Democrats, in response, said Mr. Bush is relying on inaction to solve the nation's economic problems.
Mr. Bush, in his weekly radio address, said the recently-passed program of tax rebates for families and businesses should begin to lift the economy in the second quarter of the year and have an even stronger impact in the third quarter.
But he urged caution about doing more, particularly about the crisis in the housing market where prices are tumbling and home foreclosures have soared to an all-time high. He said pursuing other administration actions, such as reforms in bankruptcy laws, would make a complicated problem even worse.
"If we were to pursue some of the sweeping government solutions that we hear about in Washington, we would make a complicated problem even worse - and end up hurting far more homeowners than we help," the president said.
"In the long run, we can be confident that our economy will continue to grow, but in the short run, it is clear that growth has slowed," Mr. Bush said.
The president's address came a day after his speech before the Economic Club in New York City, where but expressed confidence about a rebound.
"These are uncertain times," he said, as evidence of an ailing economy piled up: The dollar fell, oil and gold hit record highs, the economy is shedding jobs, retail sales saw a big drop, and the effects of a severe credit squeeze linger.
The economy has surpassed the Iraq war as the number one concern among voters in this presidential election year amid big job losses, soaring fuel costs, a credit crisis and turmoil on Wall Street.
In a statement, Senate Majority Leader Harry Reid, D-Nev., said his party knows that a wait-and-see approach is not a responsible strategy for an economy on the brink of recession.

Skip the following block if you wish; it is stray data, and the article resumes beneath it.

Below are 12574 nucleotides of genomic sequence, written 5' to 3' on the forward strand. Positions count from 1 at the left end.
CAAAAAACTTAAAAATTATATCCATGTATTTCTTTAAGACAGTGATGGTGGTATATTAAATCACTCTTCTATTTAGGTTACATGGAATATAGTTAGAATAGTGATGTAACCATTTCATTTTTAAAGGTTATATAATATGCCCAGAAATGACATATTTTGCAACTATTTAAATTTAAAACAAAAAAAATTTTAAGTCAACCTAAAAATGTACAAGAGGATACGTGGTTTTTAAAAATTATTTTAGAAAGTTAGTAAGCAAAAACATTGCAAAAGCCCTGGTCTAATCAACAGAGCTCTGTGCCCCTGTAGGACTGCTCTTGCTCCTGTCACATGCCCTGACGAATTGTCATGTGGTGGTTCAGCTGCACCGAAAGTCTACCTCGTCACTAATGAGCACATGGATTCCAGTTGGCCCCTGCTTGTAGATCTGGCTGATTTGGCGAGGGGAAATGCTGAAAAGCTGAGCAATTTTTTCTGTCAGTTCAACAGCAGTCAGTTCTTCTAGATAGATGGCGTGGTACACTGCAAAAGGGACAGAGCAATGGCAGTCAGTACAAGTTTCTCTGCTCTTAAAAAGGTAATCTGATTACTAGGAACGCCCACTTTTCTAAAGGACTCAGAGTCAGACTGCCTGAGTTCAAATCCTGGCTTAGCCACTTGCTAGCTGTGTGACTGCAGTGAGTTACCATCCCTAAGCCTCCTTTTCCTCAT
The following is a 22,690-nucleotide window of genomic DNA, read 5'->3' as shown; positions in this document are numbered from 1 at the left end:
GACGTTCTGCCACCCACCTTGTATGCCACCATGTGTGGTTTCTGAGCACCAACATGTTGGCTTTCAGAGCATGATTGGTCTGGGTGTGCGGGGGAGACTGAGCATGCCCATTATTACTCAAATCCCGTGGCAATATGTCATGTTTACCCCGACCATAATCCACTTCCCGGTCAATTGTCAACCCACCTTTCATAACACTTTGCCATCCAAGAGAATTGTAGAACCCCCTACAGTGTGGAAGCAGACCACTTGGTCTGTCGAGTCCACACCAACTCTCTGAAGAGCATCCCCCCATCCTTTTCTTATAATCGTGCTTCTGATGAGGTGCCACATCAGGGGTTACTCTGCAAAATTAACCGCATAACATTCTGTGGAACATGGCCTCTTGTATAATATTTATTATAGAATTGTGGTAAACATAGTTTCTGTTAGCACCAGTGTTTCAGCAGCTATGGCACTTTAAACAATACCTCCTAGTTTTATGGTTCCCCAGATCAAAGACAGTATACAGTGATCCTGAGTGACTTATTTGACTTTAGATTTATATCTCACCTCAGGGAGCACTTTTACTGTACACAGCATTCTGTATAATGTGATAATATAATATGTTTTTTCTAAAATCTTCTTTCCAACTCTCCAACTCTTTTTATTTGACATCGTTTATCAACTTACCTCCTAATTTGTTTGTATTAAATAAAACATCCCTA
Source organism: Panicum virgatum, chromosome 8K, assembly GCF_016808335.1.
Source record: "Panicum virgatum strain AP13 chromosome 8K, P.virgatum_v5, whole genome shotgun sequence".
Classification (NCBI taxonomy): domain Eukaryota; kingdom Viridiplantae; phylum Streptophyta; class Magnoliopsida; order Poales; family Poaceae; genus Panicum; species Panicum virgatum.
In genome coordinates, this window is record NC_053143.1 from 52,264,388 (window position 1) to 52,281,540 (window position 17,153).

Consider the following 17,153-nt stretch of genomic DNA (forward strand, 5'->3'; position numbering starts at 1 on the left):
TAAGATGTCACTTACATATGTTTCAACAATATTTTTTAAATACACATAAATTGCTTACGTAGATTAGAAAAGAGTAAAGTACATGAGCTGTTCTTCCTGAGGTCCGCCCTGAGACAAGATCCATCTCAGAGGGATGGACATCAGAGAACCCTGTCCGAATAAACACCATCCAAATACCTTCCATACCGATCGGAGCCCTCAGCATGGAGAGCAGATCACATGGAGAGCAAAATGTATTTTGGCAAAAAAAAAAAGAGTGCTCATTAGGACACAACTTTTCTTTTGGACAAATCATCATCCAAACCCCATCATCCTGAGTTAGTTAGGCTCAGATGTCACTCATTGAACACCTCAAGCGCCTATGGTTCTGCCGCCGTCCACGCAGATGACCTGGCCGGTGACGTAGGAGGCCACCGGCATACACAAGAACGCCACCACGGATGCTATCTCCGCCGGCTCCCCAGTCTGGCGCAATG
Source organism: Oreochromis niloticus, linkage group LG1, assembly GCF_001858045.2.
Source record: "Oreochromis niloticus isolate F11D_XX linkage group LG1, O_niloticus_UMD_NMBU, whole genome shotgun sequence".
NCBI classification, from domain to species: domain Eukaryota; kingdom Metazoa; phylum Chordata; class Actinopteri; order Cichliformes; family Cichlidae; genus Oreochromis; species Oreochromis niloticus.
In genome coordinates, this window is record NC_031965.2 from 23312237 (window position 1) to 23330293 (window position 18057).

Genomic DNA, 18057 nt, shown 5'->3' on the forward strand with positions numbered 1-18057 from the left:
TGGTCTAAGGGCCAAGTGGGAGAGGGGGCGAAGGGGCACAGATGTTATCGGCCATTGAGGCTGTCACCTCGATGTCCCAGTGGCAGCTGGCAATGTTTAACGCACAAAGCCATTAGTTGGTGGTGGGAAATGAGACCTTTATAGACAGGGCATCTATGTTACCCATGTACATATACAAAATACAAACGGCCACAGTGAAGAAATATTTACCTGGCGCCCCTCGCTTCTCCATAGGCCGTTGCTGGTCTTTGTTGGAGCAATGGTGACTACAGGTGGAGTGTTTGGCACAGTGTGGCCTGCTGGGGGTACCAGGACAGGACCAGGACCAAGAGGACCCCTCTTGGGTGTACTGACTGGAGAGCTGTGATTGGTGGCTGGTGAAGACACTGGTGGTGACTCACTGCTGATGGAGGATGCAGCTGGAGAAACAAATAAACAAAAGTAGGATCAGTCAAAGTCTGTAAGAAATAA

"The president continues to convince himself that inaction is the cure-all for the economic problems hurting hardworking Americans," Reid said in a written statement.
Democrats said they would try to strengthen the economy with measures dealing with housing, energy efficiency and renewable energy.
"Wages and home values are down," Reid said, "but prices for everything from health care to tuition to energy are up. Just this week, oil and gas prices reached record highs while the value of the dollar reached historic lows. I hope the president, who has been slow to acknowledge this problem, joins us in recognizing how urgently we need a solution."
Mr. Bush said he opposed several measures pending on Capitol Hill to deal with the housing crisis. They included proposals to allocate $400 billion to purchase foreclosed-upon and now-abandoned homes, to change the bankruptcy code to allow judges to adjust mortgage rates and to artificially prop up home prices.
"Many young couples trying to buy their first home have been priced out of the market because of inflated prices," the president said. "The market now is in the process of correcting itself, and delaying that correction would only prolong the problem."
Mr. Bush said his administration has offered steps offering flexibility for refinancing to homeowners with good credit histories yet are having trouble paying their mortgage. He cited other measures which he said would streamline the process for refinancing and modify many mortgages.
He said there were steps Congress could take, as well.
"As we take decisive action, we will keep this in mind: When you are steering a car in a rough patch, one of the worst things you can do is overcorrect," the president said.
"That often results in losing control and can end up with the car in a ditch," Mr. Bush said. "Steering through a rough patch requires a steady hand on the wheel and your eyes up on the horizon. And that's exactly what we're going to do."